How to Take Time Off as a Business Owner
It’ll come as no surprise that a key reason for becoming you own boss is that you’ll be more flexible with time off. You’ll be able to take time off when you want, for as long as you want. Then reality hits and it’s suddenly much harder to get away.
In fact, over half of all small business bosses take just five days of holiday or less according to a 2017 Aldermore SME Future Attitudes report. Even more worryingly, 21% don’t take any time off at all.
Even those who do take time off aren’t necessarily switching off from work. 35% of SME bosses finish off work whilst they are away and 24% are in daily communication with work. 21% end up cancelling time off altogether.
Passion and technology
Small business owners are, by their very nature, passionate about what they do. That passion is what’s enabling them to be successful. It stands to reason that it is therefore hard to leave work behind and take a holiday.
With the capability of technology, it’s now possible to stay in the loop 24-7. Naturally enforced downtime due to lack of or faulty technology is much less of an issue now.
Yet, if we stop to think about it, breaks are needed to sustain the passion. Time off is needed to re-energise, re-focus and simply keep going at the pace that you do. Time off often brings a chance for a new perspective.
How to take time off from your business
The trick is to understand the importance of time off for yourself, and to therefore remove any guilt you may feel. Then take the following approach:-
Plan: Never wait until the last minute to plan your time off. Never wait for the ‘right’ moment. Instead, look at your business in terms of things such as seasonality or future projects, in conjunction with personal circumstances such as family availability. Then decide when the holiday will be and plan towards this. By planning you can minimise the impact of your absence.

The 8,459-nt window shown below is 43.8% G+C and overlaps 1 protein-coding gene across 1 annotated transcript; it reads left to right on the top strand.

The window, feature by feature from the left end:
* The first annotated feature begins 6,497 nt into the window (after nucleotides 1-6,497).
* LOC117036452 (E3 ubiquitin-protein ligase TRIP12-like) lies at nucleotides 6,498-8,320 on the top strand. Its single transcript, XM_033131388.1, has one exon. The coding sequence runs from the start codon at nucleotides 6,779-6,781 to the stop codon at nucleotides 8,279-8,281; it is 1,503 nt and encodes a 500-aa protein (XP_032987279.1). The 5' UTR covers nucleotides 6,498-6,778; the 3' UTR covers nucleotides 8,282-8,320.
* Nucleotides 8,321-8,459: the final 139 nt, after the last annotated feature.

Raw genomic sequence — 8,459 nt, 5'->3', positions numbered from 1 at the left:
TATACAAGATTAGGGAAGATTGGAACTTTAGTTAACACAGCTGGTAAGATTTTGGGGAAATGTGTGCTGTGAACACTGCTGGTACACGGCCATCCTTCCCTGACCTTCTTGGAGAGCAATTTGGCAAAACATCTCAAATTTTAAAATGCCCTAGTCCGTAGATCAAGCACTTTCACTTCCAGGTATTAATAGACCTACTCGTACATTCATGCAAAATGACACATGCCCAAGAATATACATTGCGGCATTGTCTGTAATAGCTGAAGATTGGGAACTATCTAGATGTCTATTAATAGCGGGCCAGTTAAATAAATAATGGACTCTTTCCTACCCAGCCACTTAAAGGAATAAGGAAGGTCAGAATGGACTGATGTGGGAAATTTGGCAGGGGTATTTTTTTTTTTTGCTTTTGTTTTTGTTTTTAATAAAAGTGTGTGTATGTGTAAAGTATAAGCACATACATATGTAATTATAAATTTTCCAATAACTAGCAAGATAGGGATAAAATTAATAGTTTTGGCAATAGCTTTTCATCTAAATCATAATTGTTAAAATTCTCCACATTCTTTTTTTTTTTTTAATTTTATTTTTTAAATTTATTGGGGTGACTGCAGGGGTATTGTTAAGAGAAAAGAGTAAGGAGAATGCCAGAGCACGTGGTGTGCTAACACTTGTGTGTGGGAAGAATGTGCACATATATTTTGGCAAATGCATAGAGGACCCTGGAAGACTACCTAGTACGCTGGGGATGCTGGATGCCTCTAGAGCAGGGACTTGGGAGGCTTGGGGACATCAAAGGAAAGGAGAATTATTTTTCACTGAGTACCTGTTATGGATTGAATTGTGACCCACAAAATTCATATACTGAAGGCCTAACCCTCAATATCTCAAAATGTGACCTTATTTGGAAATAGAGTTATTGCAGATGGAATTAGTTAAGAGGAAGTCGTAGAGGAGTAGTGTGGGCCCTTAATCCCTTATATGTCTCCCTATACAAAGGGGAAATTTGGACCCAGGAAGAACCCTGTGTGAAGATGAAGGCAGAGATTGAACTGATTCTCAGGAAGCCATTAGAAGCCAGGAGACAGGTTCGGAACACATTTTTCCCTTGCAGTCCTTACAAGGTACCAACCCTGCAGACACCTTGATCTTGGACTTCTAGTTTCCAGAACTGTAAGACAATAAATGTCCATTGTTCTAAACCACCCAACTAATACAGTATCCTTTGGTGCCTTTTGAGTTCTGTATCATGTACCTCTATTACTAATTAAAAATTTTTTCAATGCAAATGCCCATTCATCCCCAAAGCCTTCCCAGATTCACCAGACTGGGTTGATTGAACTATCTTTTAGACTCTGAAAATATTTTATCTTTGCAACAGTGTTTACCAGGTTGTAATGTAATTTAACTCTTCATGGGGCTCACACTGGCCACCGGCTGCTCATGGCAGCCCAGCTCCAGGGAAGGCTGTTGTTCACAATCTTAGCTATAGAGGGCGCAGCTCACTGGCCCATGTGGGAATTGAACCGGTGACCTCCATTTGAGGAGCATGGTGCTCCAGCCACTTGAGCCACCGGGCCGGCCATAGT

Completely take time off: Say to yourself, and plan accordingly, that you will be completely taking time off. That means digital down time too. Don’t take work with you and tell your staff you will not be working while away.
Delegate: Time off provides you with an opportunity to value your staff and to take a holistic view of the business. Work out your key responsibilities and give individuals the guidance and training they need to keep things going. Make it clear who will be responsible for what.
Plan for the worst case: Urgent problems can have a minimal impact on you if you’ve planned for them in advance. Take time to think through what is the worst that could happen in your absence. Work out a strategy for handling this, put it in writing, and hand it over as part of the delegation exercise above.
Emergencies: As part of planning for the worst case scenario, be clear on what constitutes an actual emergency in your business. Don’t assume your staff will have the same understanding. Explain exactly what an emergency is to you and the events in which you expect to be contacted.
Let your clients know: It can be tempting to sneak out hoping your clients don’t notice but this is short-sighted. Most will be supportive of the need to take time off but they won’t be supportive that it was sprung on them without preparation. Tell them about how long you will be gone, how their work will be handled whilst you’re away, and who their point of contact is.